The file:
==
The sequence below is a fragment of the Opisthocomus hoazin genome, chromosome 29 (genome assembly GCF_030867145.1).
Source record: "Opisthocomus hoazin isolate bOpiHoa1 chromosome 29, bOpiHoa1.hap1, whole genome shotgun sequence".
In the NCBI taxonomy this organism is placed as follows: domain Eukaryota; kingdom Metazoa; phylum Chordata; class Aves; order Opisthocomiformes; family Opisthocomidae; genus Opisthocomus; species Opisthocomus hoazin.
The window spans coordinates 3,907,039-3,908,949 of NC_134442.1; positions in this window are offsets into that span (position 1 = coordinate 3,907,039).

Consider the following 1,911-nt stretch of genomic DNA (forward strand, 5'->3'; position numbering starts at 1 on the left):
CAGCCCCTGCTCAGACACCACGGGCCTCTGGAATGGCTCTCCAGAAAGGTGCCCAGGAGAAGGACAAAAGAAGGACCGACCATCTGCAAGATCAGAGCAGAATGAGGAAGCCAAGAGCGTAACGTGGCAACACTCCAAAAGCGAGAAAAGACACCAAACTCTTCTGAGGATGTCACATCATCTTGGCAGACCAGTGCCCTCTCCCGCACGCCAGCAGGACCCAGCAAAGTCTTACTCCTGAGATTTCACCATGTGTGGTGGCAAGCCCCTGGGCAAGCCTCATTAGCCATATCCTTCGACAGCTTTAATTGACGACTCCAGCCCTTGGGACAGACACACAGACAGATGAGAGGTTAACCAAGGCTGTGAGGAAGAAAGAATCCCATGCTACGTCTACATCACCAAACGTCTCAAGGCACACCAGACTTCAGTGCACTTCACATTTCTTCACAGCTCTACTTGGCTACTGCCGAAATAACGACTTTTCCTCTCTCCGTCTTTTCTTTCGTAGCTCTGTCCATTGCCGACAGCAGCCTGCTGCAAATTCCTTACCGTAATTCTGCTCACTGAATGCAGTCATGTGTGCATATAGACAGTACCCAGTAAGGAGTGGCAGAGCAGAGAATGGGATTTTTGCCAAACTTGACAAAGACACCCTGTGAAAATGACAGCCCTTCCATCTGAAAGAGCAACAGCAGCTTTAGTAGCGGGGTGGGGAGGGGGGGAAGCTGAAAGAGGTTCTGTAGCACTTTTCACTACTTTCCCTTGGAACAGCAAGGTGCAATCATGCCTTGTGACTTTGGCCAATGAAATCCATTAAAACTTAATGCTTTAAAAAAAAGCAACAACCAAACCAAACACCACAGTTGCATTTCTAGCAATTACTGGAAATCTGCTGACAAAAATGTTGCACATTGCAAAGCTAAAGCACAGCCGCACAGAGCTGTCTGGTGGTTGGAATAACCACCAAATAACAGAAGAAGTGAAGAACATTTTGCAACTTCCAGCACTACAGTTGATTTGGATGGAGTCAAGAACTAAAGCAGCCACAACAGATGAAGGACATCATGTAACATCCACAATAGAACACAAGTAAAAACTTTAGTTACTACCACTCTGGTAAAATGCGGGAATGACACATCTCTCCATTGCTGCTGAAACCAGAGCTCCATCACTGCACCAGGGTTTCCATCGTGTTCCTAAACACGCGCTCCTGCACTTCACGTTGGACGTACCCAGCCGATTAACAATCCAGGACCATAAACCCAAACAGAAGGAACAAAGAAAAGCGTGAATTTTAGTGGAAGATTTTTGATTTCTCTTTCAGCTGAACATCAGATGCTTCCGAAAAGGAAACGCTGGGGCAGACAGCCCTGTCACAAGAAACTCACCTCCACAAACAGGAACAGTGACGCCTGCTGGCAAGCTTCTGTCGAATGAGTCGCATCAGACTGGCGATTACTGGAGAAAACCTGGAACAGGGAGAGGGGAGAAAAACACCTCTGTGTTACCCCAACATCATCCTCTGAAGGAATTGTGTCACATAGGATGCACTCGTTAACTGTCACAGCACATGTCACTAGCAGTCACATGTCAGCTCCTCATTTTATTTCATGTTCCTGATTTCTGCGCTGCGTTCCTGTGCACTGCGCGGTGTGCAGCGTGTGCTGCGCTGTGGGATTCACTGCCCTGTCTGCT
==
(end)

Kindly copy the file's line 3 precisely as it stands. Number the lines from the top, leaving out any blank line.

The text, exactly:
In the NCBI taxonomy this organism is placed as follows: domain Eukaryota; kingdom Metazoa; phylum Chordata; class Aves; order Opisthocomiformes; family Opisthocomidae; genus Opisthocomus; species Opisthocomus hoazin.